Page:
How to Teach Badminton – Badminton 101
So, you want to teach badminton, do you?
Yes, you heard that correctly – teach badminton, not learn badminton. Because chances are, you are already beyond the just curious or interested level. It may be assumed that you know the basics of this sport by now. Rules, scoring, tactics, etc. Or else you wouldn’t be reading up to this point. You are now capable of instructing the uninitiated how to play this great game.
Table of Contents
How to teach badminton to a beginner
Join me as we explore the other side of Badminton 101 – how to teach the game to a beginner. First, let us assume that our pupil is virtually a greenhorn. The badminton he or she knows is the street variety.
This is where you and a friend tried to keep a plastic shuttle or an impossibly worn out feather shuttle in play as long as possible. You didn’t care whether you used a two-piece racket or the one-piece type, remember? You enjoyed this somehow until someone showed you the way to the real thing.
It’s a big help we now have several badminton courts/centers even in the provinces. This makes our job a bit easier in showing our beginner friend how an actual court with lines and a net looks like. But the easy part ends there. Next on our lesson plan is to explain how these lines and net figure in an actual match with rules and scoring.
Teaching the basics
If we were to start talking to our trainee, the following could be our monologue.
Where do we start?
Well, there are lines used for a singles match and another set of lines for doubles. The baseline (back boundary line) and sidelines for singles and doubles are the same in the rally phase.
What’s a rally? It’s the exchange of strokes starting after the serve and ends when someone commits a fault and a point is awarded to his opponent.
What is a serve in badminton?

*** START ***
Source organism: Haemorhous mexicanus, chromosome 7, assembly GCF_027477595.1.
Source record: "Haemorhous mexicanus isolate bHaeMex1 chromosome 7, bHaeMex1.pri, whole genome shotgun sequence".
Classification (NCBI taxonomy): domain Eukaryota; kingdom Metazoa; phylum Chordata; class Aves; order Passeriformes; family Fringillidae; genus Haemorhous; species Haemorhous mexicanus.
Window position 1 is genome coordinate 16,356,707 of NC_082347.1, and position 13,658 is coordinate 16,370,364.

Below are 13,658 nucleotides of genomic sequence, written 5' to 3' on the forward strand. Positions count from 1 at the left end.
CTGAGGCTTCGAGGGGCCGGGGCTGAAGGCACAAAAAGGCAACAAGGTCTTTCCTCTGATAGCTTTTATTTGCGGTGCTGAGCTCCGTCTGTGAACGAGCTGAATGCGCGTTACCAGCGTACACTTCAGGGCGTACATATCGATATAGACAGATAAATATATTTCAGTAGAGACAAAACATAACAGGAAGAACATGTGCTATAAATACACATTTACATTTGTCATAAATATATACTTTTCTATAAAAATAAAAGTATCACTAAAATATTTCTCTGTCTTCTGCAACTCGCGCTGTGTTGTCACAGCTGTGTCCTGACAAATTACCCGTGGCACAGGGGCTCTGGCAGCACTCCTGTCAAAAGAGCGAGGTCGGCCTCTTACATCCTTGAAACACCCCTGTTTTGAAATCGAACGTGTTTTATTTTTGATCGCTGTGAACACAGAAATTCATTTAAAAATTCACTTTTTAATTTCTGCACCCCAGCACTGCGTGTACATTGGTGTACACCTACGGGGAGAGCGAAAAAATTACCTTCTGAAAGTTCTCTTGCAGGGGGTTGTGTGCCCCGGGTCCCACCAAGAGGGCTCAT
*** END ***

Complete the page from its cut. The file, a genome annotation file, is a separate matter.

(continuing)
Now, for the serve… You know, at the start of a game the player serves from the right service area and aims to place the shuttle diagonally within the right service box of the receiver. The service box area where the shuttle must land to be a good serve is longer in singles than in doubles.
In doubles, only the designated receiver should return the serve. There’s more… You continue to serve as you win points. When your score is even (0, 2, 4, 6, 8, 10, 12, …) you serve from the right service area. When your score is odd (1, 3, 5, 7, 9, 11, 13, …) serve from the left.
How to win points?
When you lose the rally, your opponent gets the point and also gets to serve. When you receive the service, you must decide if the shuttle is going in your service box. You must return the serve or else you will lose the point. But even if the shuttle is apparently going to land outside the box and you still decide to return the serve, play will continue.
In short, if it’s going out, don’t hit it. Now, if a shuttle that is obviously landing out of the service area happens to hit you, your clothing or racket, it will be considered a fault… your fault. Again, if it’s going out, get out of the way!
How to serve the right way?
Hold the shuttlecock by the tip of the feathers with your free hand. Hold it in front of your body. With your other hand, hold the racket behind the shuttle. This is the backhand serve and it’s the most common type of service practiced nowadays.
In the old days, the forehand serve was king. The racket head from below waist level rule was strictly enforced. In this day and age, it is common to see backhand serves from pros from waist level or even a little above the waist.
When serving, stand in the designated service box (right when your score is even, left when odd, remember?) near the T (where the horizontal line meets the center line) taking care not to step on any line. After the service, you may step on any line during the rally, but try not to do it on purpose.
You can read more on how to serve in badminton.
Different types of badminton serves
By the way, did you know that there are low serves and high serves, flick and drive serves? And that the serve is good even if it grazed the top tape of the net and still landed within the designated service box? Oh, did I mention that when the shuttle lands on the line, the shot is good? And yes, we gotta work on that grip.
We are just starting to scratch the surface. And we’re still on the serve! Anyway, we’ll continue this tutorial next time. For now, it’s practice, practice and practice.